The Roman goddess of flowers and spring. The writers, whose object it was to bring the Roman religion into contempt, relate that Flora had been, like Acca Larentia, a courtesan, who accumulated a large property, and bequeathed it to the Roman people, in return for which she was honored with the annual festival of the Floralia (240 BCE).1 But her worship was established at Rome in the very earliest times, for a temple is said to have been vowed to her by king Tatius,2 and Numa appointed a flamen to her. A second temple was dedicated to her in 238 BCE, on advice of the Sibylline books.

The resemblance between the names Flora and Chloris led the later Romans to identify the two divinities. Her temple at Rome was situated near the Circus Maximus,3 and her festival was celebrated from the 28th of April till the first of May, with extravagant merriment and lasciviousness.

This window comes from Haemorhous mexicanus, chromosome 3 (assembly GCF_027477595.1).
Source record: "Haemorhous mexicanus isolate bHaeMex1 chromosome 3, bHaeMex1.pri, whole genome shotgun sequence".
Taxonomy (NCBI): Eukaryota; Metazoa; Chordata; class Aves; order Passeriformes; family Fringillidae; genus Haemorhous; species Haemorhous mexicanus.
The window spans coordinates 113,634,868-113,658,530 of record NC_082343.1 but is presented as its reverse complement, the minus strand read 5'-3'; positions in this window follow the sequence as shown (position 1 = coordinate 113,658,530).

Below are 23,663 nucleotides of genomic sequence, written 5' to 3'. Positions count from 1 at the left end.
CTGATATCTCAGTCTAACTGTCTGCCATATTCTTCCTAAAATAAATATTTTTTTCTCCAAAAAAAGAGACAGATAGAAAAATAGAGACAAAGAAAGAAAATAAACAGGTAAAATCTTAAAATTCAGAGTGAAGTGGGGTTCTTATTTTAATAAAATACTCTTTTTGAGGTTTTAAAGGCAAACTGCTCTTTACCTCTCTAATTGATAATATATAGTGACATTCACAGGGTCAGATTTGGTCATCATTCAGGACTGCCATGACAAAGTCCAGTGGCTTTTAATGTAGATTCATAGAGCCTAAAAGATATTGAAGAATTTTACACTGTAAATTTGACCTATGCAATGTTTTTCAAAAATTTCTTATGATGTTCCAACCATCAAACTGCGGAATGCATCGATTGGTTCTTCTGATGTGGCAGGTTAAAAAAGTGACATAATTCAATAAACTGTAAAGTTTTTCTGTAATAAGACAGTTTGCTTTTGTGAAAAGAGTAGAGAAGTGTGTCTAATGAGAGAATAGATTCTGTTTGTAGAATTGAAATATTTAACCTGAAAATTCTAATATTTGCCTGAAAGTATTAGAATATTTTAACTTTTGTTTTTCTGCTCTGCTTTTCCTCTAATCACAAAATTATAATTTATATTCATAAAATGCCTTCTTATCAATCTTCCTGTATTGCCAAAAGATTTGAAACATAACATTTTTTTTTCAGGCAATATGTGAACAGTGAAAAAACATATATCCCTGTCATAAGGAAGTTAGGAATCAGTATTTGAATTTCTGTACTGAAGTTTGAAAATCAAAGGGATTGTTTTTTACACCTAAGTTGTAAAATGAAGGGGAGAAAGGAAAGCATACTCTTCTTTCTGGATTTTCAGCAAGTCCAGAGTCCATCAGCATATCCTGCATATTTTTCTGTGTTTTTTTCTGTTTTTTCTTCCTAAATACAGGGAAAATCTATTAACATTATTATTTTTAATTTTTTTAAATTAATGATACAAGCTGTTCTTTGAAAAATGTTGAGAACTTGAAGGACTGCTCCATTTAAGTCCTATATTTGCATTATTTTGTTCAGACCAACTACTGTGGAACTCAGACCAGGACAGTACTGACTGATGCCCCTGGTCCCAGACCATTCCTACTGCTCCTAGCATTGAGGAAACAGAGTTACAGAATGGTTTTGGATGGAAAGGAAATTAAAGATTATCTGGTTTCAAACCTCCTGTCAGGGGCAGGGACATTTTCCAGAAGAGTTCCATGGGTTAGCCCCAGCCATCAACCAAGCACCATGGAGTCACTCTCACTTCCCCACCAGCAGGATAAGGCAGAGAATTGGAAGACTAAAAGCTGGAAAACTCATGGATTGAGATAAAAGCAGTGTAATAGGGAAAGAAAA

Favonius, the west wind, is mentioned as her lover or husband.


In Roman art she is portrayed as a young maiden wearing garlands, such as on coins. A statue of Flora was located in the Caracalla Therme at Rome. In later times the persona of Flora has inspired many painters, among which Gérard and Rembrandt.



  1. Lactantius, i, 20.
  2. Varro. On the Latin Language v, 74.
  3. Tacitus. Annales ii, 49.


  • Smith, William. (1870). Dictionary of Greek and Roman Biography and Mythology. London: Taylor, Walton, and Maberly.

This article incorporates text from Dictionary of Greek and Roman Biography and Mythology (1870) by William Smith, which is in the public domain.